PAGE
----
him, because the printer software installed successful through remote access, and his job is done. HP printer immediately is disconnected, software removed, registration deleted, internet connection is perfect. I returned the printer to Best Buy for credit, and we'll just take any files we want to print from the downstairs system, which now has no printer attached, put it on a memory stick and print upstairs on the perfectly-working Dell printer. I try to remove both Lexmark and Dell printer software from the basement computer through Control

Panel-Add/Remove Software. Lexmark removes fine. I try to uninstall the Dell

software using the install disk and all seems to work OK. When I try to use

Control Panel-Add/Remove Software on the old Dell software, an error message pops up: #BuildTemplateErrorMessage# exactly as you see it typed. And the removal is unsuccessful. It's not bothering anything as the computer, internet, all other programs, etc. are working peachy.

I tried a google search, but it lead me nowhere. I'm only concerned that should I try to install another printer/software (won't be an HP, I promise you that!) there

could be some interference of some type. Any idea what this means? I'm guessing something in the mucking around in the Registry Edit process created the error. Any recommendations? Thanks, and sorry for being long-winded, but the saga was long too.

Brian Krebs: Ugh. What a saga. Not quite sure if this will help your case or not, but Microsoft makes an installer cleanup utility that is designed to clean up after programs that do not install/uninstall cleanly. Download it and instructions for using it at this link here.

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Austintown, Ohio: Hi Brian,

I can't recall if it was you or someone else, but it was suggested that it was better NOT to run one's Administrator account with a password. I also can't recall the reason for this rationale. Since - following your advice - I run a limited user account, I prefer to use a password with my Administrator account so I can use the "Run as..." feature to avoid switching/logging off to my Administrator account when necessary. I wonder what your thoughts might be on this? Thanks.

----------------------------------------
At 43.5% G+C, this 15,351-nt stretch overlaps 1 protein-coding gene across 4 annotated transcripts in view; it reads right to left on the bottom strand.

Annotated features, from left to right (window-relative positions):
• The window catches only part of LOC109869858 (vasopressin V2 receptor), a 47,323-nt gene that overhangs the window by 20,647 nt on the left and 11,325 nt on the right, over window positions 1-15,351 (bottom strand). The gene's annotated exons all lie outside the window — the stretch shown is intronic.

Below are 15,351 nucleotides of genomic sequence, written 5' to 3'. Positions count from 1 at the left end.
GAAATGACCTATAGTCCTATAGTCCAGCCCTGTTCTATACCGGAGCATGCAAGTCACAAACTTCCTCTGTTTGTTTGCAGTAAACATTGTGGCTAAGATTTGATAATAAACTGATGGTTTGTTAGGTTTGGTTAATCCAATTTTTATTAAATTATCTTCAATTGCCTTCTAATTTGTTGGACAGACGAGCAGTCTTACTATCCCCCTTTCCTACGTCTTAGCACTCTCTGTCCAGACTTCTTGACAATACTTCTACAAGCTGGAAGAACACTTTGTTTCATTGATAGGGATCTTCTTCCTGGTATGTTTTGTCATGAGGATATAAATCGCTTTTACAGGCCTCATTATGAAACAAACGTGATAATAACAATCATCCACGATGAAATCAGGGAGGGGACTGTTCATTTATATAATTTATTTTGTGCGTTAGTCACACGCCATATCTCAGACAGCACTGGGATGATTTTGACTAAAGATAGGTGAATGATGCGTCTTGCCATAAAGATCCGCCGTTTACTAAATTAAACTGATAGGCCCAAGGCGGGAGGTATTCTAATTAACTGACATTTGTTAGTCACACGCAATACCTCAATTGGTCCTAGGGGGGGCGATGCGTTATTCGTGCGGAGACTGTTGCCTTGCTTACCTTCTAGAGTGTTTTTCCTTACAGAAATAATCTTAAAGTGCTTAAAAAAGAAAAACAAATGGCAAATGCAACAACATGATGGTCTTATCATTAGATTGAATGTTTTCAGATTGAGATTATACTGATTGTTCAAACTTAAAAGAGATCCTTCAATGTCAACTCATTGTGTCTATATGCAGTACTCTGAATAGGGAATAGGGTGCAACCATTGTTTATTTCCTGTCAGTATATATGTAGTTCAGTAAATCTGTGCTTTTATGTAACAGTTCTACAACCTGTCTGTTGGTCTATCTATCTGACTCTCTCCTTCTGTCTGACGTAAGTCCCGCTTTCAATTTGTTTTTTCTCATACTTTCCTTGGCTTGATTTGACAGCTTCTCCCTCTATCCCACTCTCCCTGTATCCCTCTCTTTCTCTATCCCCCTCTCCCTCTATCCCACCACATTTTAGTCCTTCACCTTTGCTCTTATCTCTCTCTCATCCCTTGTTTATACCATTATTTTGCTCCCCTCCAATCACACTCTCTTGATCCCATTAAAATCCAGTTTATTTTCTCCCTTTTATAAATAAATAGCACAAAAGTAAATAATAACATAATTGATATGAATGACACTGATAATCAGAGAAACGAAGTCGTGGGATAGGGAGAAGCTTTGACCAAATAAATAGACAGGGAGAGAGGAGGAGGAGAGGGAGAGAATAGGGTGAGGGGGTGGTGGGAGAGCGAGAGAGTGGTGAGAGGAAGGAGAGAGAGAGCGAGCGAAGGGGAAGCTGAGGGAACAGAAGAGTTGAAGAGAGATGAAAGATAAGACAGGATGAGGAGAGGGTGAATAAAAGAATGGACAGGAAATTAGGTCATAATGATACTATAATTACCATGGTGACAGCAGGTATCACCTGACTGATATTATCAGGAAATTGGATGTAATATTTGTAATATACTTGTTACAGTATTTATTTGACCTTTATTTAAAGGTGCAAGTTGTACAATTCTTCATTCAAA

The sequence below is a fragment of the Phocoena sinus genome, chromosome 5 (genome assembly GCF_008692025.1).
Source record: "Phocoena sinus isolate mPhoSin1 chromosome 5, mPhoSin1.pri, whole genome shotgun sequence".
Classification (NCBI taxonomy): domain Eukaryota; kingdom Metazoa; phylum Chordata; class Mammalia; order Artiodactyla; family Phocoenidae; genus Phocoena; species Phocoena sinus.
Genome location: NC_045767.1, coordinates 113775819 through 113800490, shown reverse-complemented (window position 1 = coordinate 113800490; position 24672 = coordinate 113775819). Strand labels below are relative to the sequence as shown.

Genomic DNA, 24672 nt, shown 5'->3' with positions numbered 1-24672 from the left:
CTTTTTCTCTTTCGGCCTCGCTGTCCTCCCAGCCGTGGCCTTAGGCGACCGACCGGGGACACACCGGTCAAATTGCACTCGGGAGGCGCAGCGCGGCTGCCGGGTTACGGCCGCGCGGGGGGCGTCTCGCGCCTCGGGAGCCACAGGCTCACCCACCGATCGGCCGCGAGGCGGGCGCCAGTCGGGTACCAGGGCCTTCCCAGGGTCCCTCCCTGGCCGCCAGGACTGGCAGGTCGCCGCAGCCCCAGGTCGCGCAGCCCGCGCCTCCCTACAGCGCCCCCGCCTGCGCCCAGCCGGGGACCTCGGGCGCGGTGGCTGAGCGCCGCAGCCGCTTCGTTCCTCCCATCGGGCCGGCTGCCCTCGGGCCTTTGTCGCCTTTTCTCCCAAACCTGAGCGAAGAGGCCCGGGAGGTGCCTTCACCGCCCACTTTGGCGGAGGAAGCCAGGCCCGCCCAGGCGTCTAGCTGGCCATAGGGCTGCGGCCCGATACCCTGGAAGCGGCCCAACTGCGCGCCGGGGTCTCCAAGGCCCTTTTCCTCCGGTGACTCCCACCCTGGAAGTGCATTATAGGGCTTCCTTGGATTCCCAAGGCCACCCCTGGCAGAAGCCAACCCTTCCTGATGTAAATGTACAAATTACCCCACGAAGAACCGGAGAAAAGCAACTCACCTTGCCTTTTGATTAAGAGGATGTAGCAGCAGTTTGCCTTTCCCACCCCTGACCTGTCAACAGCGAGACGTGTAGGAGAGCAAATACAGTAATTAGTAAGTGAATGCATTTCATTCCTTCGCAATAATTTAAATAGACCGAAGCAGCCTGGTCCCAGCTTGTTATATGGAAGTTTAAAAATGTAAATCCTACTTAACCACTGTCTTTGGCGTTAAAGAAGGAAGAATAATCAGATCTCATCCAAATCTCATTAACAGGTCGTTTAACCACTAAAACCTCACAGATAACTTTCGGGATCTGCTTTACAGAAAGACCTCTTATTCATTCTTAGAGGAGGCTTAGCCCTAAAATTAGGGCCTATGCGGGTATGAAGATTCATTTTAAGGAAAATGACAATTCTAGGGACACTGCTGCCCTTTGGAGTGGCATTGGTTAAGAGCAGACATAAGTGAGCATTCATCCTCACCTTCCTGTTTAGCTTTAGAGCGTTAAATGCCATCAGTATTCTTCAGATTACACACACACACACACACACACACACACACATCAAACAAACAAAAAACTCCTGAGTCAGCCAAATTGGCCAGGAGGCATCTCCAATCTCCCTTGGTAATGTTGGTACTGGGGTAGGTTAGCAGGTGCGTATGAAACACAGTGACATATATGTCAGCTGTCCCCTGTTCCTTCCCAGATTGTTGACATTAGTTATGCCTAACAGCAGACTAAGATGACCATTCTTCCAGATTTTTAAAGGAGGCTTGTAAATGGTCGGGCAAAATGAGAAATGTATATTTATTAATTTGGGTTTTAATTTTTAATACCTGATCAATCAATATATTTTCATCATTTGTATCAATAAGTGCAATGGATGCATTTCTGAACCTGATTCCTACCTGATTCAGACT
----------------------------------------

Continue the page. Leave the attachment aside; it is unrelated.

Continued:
Brian Krebs: If you're on a network with Windows XP and your account does not have a password assigned to it, by default it cannot be used to log into the machine remotely over the Internet or the local network. With accounts that do not have a password assigned, you must be physically in front of the machine to get in.

Microsoft says you should consider using a blank password (no password at all) only if the following conditions are true:

-- You only have one computer or you have several computers but you do not need to access information on one computer from another one

-- The computer is physically secure (you trust everyone who has physical access to the computer - like your family members)

The use of a blank password is not always a good idea. For example, a laptop computer that you take with you is probably not physically secure, so on those you should have a strong password.

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Arlington, Va.: I have read that cell phones can turn into eavesdropping devices, and that the only way to prevent this is to remove the battery. If this is correct, how does anyone with an iphone do so since you can not remove the iphone battery. Is this a real concern, specially that Apple is going to allow people to write software for their iphone?

Brian Krebs: Obviously, having a phone that has a full-fledged operating system on it makes it a tempting target for attackers. Add high-speed or 3G connections, and you're practically painting a target on it.

That's a bit overstated, really. The threat to mobile phones has been hyped but not really materialized over the years. Now, it is true there are applications out there deisgned to let people eavesdrop on mobile communciations from afar. But generally, these spy apps are installed in one of two ways: the user is tricked via e-mail or IM into clicking on a link or installing some nasty software, or the eavesdropper has physical access to the device he wants to eavesdrop on and installs it that way.